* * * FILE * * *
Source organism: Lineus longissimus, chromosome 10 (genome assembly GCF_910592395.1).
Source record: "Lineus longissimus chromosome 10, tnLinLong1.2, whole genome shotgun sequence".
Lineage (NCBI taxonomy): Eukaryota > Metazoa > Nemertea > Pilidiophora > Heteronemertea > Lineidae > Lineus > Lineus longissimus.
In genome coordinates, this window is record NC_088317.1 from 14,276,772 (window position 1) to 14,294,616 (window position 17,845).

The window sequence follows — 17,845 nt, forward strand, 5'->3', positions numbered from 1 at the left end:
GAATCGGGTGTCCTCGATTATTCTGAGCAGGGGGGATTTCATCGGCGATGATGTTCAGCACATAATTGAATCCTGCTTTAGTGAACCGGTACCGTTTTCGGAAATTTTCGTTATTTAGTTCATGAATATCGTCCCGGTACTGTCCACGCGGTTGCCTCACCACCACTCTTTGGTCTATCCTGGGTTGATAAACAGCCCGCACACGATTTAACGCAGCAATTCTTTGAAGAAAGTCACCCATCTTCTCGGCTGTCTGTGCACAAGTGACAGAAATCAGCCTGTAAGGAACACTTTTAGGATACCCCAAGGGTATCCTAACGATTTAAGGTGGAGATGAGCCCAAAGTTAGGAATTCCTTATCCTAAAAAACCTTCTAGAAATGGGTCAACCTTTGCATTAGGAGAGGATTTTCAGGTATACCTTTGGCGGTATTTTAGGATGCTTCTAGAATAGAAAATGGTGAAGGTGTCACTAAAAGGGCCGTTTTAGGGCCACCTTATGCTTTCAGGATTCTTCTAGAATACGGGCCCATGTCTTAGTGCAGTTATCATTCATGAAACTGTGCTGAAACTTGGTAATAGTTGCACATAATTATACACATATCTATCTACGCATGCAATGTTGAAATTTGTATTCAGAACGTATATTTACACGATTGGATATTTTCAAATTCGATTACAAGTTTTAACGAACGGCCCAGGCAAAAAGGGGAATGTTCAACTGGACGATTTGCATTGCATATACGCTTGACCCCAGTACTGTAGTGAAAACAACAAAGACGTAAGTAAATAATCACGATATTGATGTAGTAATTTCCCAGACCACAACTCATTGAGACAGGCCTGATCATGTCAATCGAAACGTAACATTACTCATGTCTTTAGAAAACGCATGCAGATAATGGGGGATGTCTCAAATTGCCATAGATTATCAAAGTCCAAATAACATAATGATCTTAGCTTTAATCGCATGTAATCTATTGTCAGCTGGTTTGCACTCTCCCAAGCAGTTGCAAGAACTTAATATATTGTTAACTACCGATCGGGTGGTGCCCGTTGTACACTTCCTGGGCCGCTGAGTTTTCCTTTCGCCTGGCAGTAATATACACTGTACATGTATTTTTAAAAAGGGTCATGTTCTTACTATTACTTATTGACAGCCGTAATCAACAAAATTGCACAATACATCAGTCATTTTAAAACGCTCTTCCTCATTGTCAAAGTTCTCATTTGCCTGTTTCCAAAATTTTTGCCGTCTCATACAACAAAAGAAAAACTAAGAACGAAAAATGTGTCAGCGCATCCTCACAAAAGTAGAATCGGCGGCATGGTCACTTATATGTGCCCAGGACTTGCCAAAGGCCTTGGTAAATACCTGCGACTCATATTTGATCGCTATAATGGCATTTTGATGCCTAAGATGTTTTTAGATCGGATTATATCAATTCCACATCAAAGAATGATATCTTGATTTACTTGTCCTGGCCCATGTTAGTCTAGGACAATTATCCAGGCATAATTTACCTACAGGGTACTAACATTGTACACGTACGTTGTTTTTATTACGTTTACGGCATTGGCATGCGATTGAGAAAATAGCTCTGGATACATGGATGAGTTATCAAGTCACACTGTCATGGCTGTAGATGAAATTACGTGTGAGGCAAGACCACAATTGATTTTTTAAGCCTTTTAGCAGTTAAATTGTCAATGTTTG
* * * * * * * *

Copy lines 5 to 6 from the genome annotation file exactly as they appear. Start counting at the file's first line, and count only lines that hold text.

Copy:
The window sequence follows — 17,845 nt, forward strand, 5'->3', positions numbered from 1 at the left end:
GAATCGGGTGTCCTCGATTATTCTGAGCAGGGGGGATTTCATCGGCGATGATGTTCAGCACATAATTGAATCCTGCTTTAGTGAACCGGTACCGTTTTCGGAAATTTTCGTTATTTAGTTCATGAATATCGTCCCGGTACTGTCCACGCGGTTGCCTCACCACCACTCTTTGGTCTATCCTGGGTTGATAAACAGCCCGCACACGATTTAACGCAGCAATTCTTTGAAGAAAGTCACCCATCTTCTCGGCTGTCTGTGCACAAGTGACAGAAATCAGCCTGTAAGGAACACTTTTAGGATACCCCAAGGGTATCCTAACGATTTAAGGTGGAGATGAGCCCAAAGTTAGGAATTCCTTATCCTAAAAAACCTTCTAGAAATGGGTCAACCTTTGCATTAGGAGAGGATTTTCAGGTATACCTTTGGCGGTATTTTAGGATGCTTCTAGAATAGAAAATGGTGAAGGTGTCACTAAAAGGGCCGTTTTAGGGCCACCTTATGCTTTCAGGATTCTTCTAGAATACGGGCCCATGTCTTAGTGCAGTTATCATTCATGAAACTGTGCTGAAACTTGGTAATAGTTGCACATAATTATACACATATCTATCTACGCATGCAATGTTGAAATTTGTATTCAGAACGTATATTTACACGATTGGATATTTTCAAATTCGATTACAAGTTTTAACGAACGGCCCAGGCAAAAAGGGGAATGTTCAACTGGACGATTTGCATTGCATATACGCTTGACCCCAGTACTGTAGTGAAAACAACAAAGACGTAAGTAAATAATCACGATATTGATGTAGTAATTTCCCAGACCACAACTCATTGAGACAGGCCTGATCATGTCAATCGAAACGTAACATTACTCATGTCTTTAGAAAACGCATGCAGATAATGGGGGATGTCTCAAATTGCCATAGATTATCAAAGTCCAAATAACATAATGATCTTAGCTTTAATCGCATGTAATCTATTGTCAGCTGGTTTGCACTCTCCCAAGCAGTTGCAAGAACTTAATATATTGTTAACTACCGATCGGGTGGTGCCCGTTGTACACTTCCTGGGCCGCTGAGTTTTCCTTTCGCCTGGCAGTAATATACACTGTACATGTATTTTTAAAAAGGGTCATGTTCTTACTATTACTTATTGACAGCCGTAATCAACAAAATTGCACAATACATCAGTCATTTTAAAACGCTCTTCCTCATTGTCAAAGTTCTCATTTGCCTGTTTCCAAAATTTTTGCCGTCTCATACAACAAAAGAAAAACTAAGAACGAAAAATGTGTCAGCGCATCCTCACAAAAGTAGAATCGGCGGCATGGTCACTTATATGTGCCCAGGACTTGCCAAAGGCCTTGGTAAATACCTGCGACTCATATTTGATCGCTATAATGGCATTTTGATGCCTAAGATGTTTTTAGATCGGATTATATCAATTCCACATCAAAGAATGATATCTTGATTTACTTGTCCTGGCCCATGTTAGTCTAGGACAATTATCCAGGCATAATTTACCTACAGGGTACTAACATTGTACACGTACGTTGTTTTTATTACGTTTACGGCATTGGCATGCGATTGAGAAAATAGCTCTGGATACATGGATGAGTTATCAAGTCACACTGTCATGGCTGTAGATGAAATTACGTGTGAGGCAAGACCACAATTGATTTTTTAAGCCTTTTAGCAGTTAAATTGTCAATGTTTG